Keegan Bradley admits he has to question himself at times to be sure his meteoric rise has not been a dream.
The 25-year-old who gave up dreams of Olympic skiing glory to devote himself to golf in his mid-teens was fighting to retain his PGA Tour card this time last year.
Now he is a major champion, and this week he is back where his dramatic rise all began, at the Byron Nelson Championship in Irving, Texas.
Bradley, nephew of former LPGA multiple major winner Pat Bradley, landed his breakthrough tour title at the TPC Las Colinas course 12 months ago when he parred the first hole of a play-off with fellow American Ryan Palmer, who found water with his approach shot.
That earned him a two-year PGA Tour exemption, meaning that whatever followed he was safe at the highest level until at least the end of 2014.
But there was better to come.
In August, Bradley made his major championship debut at the US PGA Championship and went on to triumph in a play-off there too, beating Jason Dufner.
Life had turned upside down for a player who looked back this week, as he returned to Irving, and said: "I went from an unknown rookie trying to keep his card to winning a PGA Tour event and locking up my future a little bit."
Now seeking to defend his breakthrough title, he added: "This tournament might have set up my whole career. People don't realise what the stress level is of a rookie on the PGA Tour, trying to keep your card.
"I played on the Hooters Tour and thinking about going back is scary. And to know I was on the (PGA) tour for at least two-and-a-half more years was huge.
"At the PGA I didn't have that pressure of having to win my first tournament or having to worry about making enough money to keep my card, stuff like that, where rookies have to think about that.
"Sometimes I will be sitting around and I will realise that I won the PGA and start laughing, by myself, like I can't believe it.
"It seriously happens all the time. I keep the trophy on my mantle(piece) in front of my TV in my room, and I'll just be watching TV and I'll look over at it and start laughing, because it seems so bizarre that's the trophy, it's in my room.
"Definitely sometimes I have to ask myself, 'Is this really real?'.
"But I've been wanting to do that my whole life, and it's cool to be living it. But I have so much further to go, and that's what I'm happy about. I want to be out here for a long time and be one of the best players, so I have a lot to work for."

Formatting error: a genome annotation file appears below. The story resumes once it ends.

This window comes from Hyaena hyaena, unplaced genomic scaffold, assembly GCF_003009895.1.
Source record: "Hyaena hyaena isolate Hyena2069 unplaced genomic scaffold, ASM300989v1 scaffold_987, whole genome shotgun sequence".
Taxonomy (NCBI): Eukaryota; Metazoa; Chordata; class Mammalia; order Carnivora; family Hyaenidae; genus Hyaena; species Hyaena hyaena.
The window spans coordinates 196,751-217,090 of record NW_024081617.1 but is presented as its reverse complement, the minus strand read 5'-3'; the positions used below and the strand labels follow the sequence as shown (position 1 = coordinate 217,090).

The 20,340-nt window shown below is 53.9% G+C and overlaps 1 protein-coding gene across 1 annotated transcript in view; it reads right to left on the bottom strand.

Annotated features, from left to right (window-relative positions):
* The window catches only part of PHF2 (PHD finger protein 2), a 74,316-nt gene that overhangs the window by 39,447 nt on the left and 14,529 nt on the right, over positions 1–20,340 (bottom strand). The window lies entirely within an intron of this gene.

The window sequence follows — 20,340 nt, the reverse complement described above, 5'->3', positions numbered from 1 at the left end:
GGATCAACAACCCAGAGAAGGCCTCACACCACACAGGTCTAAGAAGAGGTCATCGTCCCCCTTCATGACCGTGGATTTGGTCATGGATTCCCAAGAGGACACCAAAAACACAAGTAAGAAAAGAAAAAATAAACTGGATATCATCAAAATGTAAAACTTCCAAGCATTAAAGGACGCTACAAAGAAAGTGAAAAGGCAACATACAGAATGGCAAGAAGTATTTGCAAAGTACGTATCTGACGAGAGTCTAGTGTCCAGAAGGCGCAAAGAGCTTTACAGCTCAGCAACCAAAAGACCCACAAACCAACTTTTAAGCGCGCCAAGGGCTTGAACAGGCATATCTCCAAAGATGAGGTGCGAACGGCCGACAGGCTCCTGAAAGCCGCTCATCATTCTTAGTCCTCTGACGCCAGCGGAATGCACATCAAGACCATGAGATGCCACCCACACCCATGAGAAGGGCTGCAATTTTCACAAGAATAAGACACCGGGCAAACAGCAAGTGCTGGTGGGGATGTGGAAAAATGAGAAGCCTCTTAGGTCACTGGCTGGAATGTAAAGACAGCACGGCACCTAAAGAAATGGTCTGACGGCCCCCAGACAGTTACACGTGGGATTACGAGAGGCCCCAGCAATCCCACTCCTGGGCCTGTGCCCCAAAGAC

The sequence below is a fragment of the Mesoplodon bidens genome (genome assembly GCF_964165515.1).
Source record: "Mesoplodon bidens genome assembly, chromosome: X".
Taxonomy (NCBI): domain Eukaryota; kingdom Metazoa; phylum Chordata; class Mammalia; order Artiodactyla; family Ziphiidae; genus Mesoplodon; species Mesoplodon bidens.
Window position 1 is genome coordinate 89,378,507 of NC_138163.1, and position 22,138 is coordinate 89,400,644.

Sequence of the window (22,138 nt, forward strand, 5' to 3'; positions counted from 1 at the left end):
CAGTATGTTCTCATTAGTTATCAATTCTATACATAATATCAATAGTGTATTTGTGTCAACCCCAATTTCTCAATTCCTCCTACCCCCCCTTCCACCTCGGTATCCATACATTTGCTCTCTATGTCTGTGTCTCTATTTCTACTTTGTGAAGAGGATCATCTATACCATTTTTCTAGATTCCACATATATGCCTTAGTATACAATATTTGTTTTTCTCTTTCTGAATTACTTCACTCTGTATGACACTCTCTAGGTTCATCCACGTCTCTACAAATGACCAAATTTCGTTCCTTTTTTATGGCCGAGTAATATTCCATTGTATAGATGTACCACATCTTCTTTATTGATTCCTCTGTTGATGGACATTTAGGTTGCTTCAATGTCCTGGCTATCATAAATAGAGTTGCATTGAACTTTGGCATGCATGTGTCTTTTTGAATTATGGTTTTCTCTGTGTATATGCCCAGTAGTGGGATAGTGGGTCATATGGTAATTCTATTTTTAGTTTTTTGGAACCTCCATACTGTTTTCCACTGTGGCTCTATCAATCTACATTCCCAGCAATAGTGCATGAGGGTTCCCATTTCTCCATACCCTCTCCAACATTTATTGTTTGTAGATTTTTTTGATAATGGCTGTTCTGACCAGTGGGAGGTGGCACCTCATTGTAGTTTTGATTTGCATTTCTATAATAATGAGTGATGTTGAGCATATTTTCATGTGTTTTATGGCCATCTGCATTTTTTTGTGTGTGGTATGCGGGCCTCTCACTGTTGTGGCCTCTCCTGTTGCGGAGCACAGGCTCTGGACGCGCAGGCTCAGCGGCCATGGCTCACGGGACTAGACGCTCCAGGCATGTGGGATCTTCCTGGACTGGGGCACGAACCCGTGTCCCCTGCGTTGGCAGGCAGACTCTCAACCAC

Bradley appears a strong contender again this week, with the narrow fairways suiting his game.
"I go into it knowing that I love this course, it suits my eye well," he said. "I'm looking to win tournaments, so this is a great opportunity for me to contend this week."
One likely challenger is Matt Kuchar, coming off his victory at the Players Championship, golf's richest event, at Sawgrass on Sunday.
Kuchar, 33, shot up 11 places to fifth in the world rankings on Monday and has not discounted a charge to number one.
Northern Ireland's Rory McIlroy holds the top spot ahead of England's Luke Donald and Lee Westwood, followed by Americans Bubba Watson and Kuchar.
"I think it's an exciting time in the game of golf right now in that there is the possibility to become that number one player in the world," Kuchar said.
"For a long time it seemed like Tiger Woods had a stronghold on the position and that number two was the thing you had to play for.
"Even if Tiger Woods took a year off, it seemed like he would still hold that position. So it's exciting to have movement at that number one shot, to have a shot at being the best.
"I think it's one of the things we all strive for, to be the best of the best, to actually be number one in the world would be an honour."
Kuchar heads out in a group with Vijay Singh and Padraig Harrington, while Bradley plays alongside Rory Sabbatini and Jason Day.
The world's top four are absent, as is Woods, but there is plenty of big-name appeal, not least in the group consisting of Phil Mickelson, Adam Scott and Ernie Els.